• Eczema is a long-term non-infectious condition resulting in itchy inflamed skin, which gets worse at night. Eczema can develop anywhere, but is most frequent behind the knees and on the arms. It appears as red, dry and cracked patches, and you may see fluid-filled bumps on the skin.
  • Lichen planus is a chronic non-infectious inflammatory skin ailment. Patients usually get itchy forearms and inner wrists. There may be groups of lesions that are purple-colored, flat, have defined borders, and are covered with white lines, known as Wickham striae. The skin may look shiny and become scaly.
  • Contact dermatitis is a common skin condition caused by contact with irritants or allergens. It appears as an itchy rash, and you may also experience blisters, red bumps, thick scaly skin, and soreness in the affected region.
  • Ringworm infection appears as a circular itchy rash that is inflamed and reddened at the borders and normal skin-colored in the center. The rash is usually raised, and you may experience sores and blisters. Ringworm infection is very contagious.
  • Hives is a common non-infectious condition with a welt-like rash, which may be extensive. The rash is red or pink, with raised itchy spots, and can last anything from a day up to 6 weeks. The itching can be intense, and occasionally patients experience burning or stinging.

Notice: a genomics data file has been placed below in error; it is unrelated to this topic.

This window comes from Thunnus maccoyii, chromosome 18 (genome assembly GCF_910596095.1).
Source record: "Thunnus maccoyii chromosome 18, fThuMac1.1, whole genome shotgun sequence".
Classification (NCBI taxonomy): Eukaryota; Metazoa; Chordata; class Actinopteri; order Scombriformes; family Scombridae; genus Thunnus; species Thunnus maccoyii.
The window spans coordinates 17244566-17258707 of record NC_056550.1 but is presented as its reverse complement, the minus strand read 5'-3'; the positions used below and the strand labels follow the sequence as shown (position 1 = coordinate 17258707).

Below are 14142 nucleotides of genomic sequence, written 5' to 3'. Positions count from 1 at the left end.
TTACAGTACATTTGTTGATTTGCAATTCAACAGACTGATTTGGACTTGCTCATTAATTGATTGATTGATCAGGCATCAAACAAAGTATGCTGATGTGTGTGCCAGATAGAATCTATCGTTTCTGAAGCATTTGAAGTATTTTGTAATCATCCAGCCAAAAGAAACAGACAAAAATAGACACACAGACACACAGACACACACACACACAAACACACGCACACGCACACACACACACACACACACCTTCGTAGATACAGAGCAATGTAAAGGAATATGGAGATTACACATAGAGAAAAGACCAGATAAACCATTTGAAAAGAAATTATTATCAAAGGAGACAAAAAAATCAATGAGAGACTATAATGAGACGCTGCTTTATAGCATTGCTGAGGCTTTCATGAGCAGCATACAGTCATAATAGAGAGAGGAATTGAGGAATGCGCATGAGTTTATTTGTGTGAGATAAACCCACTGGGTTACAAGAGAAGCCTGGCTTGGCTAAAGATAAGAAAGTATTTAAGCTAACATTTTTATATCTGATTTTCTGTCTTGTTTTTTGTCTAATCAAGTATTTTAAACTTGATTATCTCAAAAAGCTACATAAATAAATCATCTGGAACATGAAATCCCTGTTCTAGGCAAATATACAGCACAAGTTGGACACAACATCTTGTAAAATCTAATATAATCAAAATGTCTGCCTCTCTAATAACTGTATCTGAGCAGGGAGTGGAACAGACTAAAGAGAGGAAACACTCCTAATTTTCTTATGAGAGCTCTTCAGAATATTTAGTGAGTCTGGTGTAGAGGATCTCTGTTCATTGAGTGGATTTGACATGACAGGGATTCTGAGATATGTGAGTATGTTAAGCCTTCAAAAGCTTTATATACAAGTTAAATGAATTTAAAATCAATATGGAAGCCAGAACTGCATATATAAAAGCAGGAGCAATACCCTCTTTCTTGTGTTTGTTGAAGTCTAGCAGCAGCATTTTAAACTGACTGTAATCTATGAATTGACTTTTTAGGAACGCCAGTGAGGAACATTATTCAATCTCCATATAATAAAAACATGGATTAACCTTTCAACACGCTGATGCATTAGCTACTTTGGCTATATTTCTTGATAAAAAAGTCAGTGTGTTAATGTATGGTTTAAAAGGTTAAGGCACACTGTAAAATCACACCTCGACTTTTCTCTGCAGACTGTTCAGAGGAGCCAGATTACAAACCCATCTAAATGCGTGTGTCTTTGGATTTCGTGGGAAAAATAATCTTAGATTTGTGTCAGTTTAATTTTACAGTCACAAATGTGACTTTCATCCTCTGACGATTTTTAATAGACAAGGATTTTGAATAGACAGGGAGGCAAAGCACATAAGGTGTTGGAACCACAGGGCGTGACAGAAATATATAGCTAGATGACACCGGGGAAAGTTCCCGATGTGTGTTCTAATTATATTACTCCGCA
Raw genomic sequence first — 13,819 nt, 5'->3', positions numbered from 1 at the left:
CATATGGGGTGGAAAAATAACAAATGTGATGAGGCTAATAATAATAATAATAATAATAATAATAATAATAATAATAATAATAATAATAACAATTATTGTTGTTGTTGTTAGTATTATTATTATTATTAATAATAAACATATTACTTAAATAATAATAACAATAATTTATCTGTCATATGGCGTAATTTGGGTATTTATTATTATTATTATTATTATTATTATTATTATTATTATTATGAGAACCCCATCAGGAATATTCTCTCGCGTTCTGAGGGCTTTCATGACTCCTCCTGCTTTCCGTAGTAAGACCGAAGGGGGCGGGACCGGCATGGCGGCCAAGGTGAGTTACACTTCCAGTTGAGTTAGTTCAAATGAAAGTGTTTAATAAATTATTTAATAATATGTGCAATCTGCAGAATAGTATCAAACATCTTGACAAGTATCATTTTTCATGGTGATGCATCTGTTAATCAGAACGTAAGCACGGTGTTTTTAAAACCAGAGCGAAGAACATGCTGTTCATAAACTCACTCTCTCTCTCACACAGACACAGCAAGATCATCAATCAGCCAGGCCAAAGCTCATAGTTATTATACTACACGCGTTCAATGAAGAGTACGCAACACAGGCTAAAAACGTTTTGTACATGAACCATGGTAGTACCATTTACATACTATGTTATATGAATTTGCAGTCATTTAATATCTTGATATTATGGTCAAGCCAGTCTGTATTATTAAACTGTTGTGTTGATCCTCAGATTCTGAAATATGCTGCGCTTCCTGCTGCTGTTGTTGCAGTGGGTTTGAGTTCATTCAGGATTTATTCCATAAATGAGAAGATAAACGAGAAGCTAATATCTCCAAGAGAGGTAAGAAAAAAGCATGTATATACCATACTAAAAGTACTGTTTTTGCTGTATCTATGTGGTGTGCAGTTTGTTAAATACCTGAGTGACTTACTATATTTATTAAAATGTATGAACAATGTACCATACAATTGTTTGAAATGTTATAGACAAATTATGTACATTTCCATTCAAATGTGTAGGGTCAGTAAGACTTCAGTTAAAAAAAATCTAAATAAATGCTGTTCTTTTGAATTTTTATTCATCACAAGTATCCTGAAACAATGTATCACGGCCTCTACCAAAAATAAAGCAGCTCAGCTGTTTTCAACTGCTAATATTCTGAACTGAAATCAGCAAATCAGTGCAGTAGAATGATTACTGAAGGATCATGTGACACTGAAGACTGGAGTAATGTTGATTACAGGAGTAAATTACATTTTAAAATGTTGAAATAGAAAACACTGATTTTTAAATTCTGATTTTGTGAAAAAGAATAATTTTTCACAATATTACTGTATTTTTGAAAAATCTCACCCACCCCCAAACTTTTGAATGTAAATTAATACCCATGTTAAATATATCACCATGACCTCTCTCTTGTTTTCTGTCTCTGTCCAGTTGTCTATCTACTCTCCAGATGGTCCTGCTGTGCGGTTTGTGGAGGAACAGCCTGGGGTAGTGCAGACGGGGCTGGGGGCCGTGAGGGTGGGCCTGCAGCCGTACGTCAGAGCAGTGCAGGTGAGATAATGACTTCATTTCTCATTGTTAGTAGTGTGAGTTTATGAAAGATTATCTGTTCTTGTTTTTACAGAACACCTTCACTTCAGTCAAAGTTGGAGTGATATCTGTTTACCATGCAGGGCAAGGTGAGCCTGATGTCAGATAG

• Certain drugs may cause some people to develop itchy skin rashes, either as an allergic reaction to or as a side effect of the medicine. You may also notice red spots propagating all over the body, scaly or thick skin, and shortness of breath.
  • Shingles affects previous sufferers of chickenpox, caused by the herpes zoster virus. When the virus becomes reactivated, patients feel tingling, pain, and numbness in one particular skin area, which develops into a red itchy rash. This rash will eventually become blistered; the blisters will then burst and dry out.

How to Deal With Itchy Arms

1.       Avoid Exposing Your Arms to Sunlight